Before you continue with actual development, you have to add an ant task to <LIFERAY_SDK_HOME>/portlets/gwt-chatrooms-portlet/build.xml responsible for compiling GWT code. The code is available here. You have probably noticed my task uses ${gwt.sdk} variable. To use it as is you have to set it's value in <LIFERAY_SDK_HOME>/build.<USER_NAME>.properties file :


Create GWT module and entry point class

Now you are ready for GWT portlet development. Create GWT module file gwt-chatrooms-portlet/docroot/WEB-INF/src/com/commsen/sample/portlet/chatrooms/Chatrooms.gwt.xml 

<module rename-to='Chatrooms'>
  <inherits name=''/>
  <inherits name=''/>
  <entry-point class='com.commsen.sample.portlet.chatrooms.client.GWTEntryPoint'/>
  <source path='client'/>
  <source path='shared'/>

and GWT entry point class <LIFERAY_SDK_HOME>/portlets/gwt-chatrooms-portlet/docroot/WEB-INF/src/com/commsen/sample/portlet/chatrooms/client/


public class GWTEntryPoint implements EntryPoint {
public void onModuleLoad() {
RootPanel.get("chatrooms-portlet").add(new HTML("This is the <b>GWT chat rooms</b> portlet."));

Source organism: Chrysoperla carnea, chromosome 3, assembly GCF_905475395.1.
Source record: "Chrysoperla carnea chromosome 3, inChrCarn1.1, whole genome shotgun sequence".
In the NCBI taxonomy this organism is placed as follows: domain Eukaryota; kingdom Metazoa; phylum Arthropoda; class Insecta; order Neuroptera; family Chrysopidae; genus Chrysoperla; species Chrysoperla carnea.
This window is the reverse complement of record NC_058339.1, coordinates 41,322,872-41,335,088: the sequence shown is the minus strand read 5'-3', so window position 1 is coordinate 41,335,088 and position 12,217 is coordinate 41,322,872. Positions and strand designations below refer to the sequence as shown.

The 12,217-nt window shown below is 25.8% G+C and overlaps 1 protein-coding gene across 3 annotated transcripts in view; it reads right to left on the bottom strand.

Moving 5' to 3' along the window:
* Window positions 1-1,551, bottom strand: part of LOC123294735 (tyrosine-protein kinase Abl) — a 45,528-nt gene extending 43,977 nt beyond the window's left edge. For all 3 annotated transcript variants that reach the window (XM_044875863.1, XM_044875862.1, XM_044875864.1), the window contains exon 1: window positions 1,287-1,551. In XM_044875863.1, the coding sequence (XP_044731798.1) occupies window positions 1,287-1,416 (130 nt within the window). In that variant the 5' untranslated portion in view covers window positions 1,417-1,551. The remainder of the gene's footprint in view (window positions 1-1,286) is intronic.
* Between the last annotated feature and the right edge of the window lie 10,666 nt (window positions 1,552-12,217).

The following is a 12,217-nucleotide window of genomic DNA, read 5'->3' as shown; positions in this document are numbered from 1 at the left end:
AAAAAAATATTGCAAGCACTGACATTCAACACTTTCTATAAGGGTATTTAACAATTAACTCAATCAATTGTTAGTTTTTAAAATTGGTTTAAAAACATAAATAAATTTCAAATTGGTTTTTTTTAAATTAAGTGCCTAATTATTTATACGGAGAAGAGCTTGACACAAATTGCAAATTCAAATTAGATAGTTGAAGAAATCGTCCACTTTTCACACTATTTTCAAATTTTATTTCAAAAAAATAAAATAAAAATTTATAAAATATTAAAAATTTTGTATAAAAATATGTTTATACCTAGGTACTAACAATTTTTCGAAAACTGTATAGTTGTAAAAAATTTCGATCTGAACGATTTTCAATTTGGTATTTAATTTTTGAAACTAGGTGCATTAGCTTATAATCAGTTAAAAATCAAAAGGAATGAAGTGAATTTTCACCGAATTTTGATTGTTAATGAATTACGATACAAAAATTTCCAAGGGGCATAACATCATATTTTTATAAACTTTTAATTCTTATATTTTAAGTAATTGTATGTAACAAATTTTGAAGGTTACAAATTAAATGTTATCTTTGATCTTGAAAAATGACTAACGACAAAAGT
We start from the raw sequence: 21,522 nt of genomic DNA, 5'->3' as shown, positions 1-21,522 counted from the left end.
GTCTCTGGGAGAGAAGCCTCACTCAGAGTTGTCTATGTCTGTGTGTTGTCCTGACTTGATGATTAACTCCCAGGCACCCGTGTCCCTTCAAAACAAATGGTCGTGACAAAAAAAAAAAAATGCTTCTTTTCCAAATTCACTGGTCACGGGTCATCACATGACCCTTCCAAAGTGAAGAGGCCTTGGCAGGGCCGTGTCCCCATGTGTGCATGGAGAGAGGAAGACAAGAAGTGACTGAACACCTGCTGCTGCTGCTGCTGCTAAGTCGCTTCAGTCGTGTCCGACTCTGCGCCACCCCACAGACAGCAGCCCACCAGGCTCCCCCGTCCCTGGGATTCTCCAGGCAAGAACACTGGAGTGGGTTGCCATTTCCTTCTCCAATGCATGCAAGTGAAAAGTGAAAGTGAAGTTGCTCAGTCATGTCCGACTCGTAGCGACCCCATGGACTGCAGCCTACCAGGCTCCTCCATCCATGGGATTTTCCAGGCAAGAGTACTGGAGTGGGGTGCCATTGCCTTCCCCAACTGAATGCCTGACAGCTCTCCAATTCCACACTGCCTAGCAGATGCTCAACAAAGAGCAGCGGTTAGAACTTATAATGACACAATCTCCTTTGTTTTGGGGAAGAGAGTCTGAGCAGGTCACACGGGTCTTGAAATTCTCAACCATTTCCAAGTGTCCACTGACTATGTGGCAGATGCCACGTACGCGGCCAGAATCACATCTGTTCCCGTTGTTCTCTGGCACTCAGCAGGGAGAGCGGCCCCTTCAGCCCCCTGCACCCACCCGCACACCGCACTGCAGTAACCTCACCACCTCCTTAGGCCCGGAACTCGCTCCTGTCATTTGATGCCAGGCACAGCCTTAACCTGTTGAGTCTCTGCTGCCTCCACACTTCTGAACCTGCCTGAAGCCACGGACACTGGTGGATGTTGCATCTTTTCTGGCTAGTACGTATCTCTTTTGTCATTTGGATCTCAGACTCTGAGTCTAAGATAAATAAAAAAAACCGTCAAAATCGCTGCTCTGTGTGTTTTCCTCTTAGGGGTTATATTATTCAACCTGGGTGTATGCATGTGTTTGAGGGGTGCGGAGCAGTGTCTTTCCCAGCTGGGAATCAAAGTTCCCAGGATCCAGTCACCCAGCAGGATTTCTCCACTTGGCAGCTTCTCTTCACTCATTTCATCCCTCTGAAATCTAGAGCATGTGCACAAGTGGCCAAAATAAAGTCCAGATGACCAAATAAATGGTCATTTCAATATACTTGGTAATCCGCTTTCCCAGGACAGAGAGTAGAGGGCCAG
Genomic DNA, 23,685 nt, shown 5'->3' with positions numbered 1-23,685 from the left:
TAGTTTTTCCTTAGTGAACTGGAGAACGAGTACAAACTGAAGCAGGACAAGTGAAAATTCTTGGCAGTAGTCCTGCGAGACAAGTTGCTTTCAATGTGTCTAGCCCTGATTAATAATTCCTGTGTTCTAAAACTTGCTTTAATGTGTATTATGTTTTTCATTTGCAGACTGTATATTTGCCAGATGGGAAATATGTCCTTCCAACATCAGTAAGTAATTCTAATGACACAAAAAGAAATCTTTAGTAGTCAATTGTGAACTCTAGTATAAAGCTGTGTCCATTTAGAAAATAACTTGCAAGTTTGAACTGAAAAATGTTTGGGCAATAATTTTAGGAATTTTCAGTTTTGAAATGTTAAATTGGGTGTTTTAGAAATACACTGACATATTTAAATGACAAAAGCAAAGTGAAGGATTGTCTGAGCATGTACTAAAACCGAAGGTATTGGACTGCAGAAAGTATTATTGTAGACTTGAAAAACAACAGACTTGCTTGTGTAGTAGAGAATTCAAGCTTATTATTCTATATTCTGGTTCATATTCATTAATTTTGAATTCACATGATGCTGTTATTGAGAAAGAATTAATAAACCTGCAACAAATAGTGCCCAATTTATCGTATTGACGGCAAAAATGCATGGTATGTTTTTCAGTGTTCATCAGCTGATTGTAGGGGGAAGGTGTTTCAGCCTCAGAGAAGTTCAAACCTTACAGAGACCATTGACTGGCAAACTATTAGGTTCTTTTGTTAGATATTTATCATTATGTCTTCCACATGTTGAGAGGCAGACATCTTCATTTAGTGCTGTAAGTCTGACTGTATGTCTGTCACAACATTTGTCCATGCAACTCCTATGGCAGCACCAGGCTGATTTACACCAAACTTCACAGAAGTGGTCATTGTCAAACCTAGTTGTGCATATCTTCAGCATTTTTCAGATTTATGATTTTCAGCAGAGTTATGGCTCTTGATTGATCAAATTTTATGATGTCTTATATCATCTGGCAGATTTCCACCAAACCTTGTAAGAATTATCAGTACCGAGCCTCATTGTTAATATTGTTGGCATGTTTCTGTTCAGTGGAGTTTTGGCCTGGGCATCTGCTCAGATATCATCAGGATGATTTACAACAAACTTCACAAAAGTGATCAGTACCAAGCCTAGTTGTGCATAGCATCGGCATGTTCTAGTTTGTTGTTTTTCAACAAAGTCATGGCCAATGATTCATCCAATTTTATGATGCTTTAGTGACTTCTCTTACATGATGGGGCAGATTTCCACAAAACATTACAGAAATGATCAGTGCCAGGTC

In view.jsp remove the default message and add div element with id "chatrooms-portlet" - this is the container for GWT code. Next replace default value of "footer-portlet-javascript" in <LIFERAY_SDK_HOME>/portlets/gwt-chatrooms-portletdocroot/WEB-INF/liferay-portlet.xml with "/Chatrooms/Chatrooms.nocache.js" (assuming "Chatrooms" is the name of your GWT module). Here are my changes.

Before you deploy and see your portlet in action you need to also add


into portlet's configuration in liferay-portlet.xml file to make sure Liferay will not use AJAX to load portlet's content . However if you try to place 2 instance of the portlet on the same page you'll be surprised that one of them (or even both in some browsers) shows up empty. This is because the HTML page now has more than one div element with the same id "chatrooms-portlet".


Make GWT code recognize portlet instances

To overcome the problem you can make use of portlet's instance id and add it to the id of the div element in every portlet. To prepare for this change, create a javascript array (say chatroomPortletInstances) to hold portlet instance ids. Here is how I did it. Then modify view.jsp  so that it adds the portlet id into  chatroomPortletInstances and make the div id contain the portlet id. See my code for example.